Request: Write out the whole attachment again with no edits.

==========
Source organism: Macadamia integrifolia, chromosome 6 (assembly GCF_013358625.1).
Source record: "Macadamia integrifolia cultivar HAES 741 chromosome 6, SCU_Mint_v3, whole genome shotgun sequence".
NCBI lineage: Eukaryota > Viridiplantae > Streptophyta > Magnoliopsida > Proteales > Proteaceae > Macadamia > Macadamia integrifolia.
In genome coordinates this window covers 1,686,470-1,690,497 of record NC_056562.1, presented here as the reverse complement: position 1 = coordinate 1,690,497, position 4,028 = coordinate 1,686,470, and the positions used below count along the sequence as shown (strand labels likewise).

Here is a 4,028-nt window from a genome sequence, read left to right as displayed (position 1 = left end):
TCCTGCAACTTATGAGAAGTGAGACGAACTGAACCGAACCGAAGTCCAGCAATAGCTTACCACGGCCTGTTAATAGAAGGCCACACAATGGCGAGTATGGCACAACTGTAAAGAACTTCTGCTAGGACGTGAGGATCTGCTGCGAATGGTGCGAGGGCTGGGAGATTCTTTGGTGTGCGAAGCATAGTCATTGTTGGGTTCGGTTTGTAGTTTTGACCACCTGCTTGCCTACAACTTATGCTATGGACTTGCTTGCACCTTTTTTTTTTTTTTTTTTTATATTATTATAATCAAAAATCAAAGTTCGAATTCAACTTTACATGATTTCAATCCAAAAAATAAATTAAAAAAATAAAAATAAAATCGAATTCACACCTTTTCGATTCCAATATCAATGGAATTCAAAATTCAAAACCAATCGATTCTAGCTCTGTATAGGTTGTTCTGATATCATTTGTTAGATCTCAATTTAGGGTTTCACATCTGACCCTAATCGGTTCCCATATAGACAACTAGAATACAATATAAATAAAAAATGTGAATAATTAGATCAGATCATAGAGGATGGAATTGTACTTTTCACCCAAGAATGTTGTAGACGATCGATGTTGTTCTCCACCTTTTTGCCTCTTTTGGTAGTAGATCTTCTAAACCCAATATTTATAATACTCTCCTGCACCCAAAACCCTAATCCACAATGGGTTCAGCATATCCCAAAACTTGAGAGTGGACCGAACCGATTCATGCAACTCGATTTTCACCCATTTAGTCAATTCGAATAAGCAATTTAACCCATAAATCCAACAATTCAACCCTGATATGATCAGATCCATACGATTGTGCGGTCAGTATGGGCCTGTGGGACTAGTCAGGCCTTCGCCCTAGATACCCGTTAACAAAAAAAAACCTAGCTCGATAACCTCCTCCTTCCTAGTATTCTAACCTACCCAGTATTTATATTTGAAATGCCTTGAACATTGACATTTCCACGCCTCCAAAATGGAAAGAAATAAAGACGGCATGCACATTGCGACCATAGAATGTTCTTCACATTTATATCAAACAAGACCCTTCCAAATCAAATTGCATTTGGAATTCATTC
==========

Source organism: Macadamia integrifolia, chromosome 6 (assembly GCF_013358625.1).
Source record: "Macadamia integrifolia cultivar HAES 741 chromosome 6, SCU_Mint_v3, whole genome shotgun sequence".
NCBI lineage: Eukaryota > Viridiplantae > Streptophyta > Magnoliopsida > Proteales > Proteaceae > Macadamia > Macadamia integrifolia.
In genome coordinates this window covers 1,686,470-1,690,497 of record NC_056562.1, presented here as the reverse complement: position 1 = coordinate 1,690,497, position 4,028 = coordinate 1,686,470, and the positions used below count along the sequence as shown (strand labels likewise).

Here is a 4,028-nt window from a genome sequence, read left to right as displayed (position 1 = left end):
TCCTGCAACTTATGAGAAGTGAGACGAACTGAACCGAACCGAAGTCCAGCAATAGCTTACCACGGCCTGTTAATAGAAGGCCACACAATGGCGAGTATGGCACAACTGTAAAGAACTTCTGCTAGGACGTGAGGATCTGCTGCGAATGGTGCGAGGGCTGGGAGATTCTTTGGTGTGCGAAGCATAGTCATTGTTGGGTTCGGTTTGTAGTTTTGACCACCTGCTTGCCTACAACTTATGCTATGGACTTGCTTGCACCTTTTTTTTTTTTTTTTTTTATATTATTATAATCAAAAATCAAAGTTCGAATTCAACTTTACATGATTTCAATCCAAAAAATAAATTAAAAAAATAAAAATAAAATCGAATTCACACCTTTTCGATTCCAATATCAATGGAATTCAAAATTCAAAACCAATCGATTCTAGCTCTGTATAGGTTGTTCTGATATCATTTGTTAGATCTCAATTTAGGGTTTCACATCTGACCCTAATCGGTTCCCATATAGACAACTAGAATACAATATAAATAAAAAATGTGAATAATTAGATCAGATCATAGAGGATGGAATTGTACTTTTCACCCAAGAATGTTGTAGACGATCGATGTTGTTCTCCACCTTTTTGCCTCTTTTGGTAGTAGATCTTCTAAACCCAATATTTATAATACTCTCCTGCACCCAAAACCCTAATCCACAATGGGTTCAGCATATCCCAAAACTTGAGAGTGGACCGAACCGATTCATGCAACTCGATTTTCACCCATTTAGTCAATTCGAATAAGCAATTTAACCCATAAATCCAACAATTCAACCCTGATATGATCAGATCCATACGATTGTGCGGTCAGTATGGGCCTGTGGGACTAGTCAGGCCTTCGCCCTAGATACCCGTTAACAAAAAAAAACCTAGCTCGATAACCTCCTCCTTCCTAGTATTCTAACCTACCCAGTATTTATATTTGAAATGCCTTGAACATTGACATTTCCACGCCTCCAAAATGGAAAGAAATAAAGACGGCATGCACATTGCGACCATAGAATGTTCTTCACATTTATATCAAACAAGACCCTTCCAAATCAAATTGCATTTGGAATTCATTC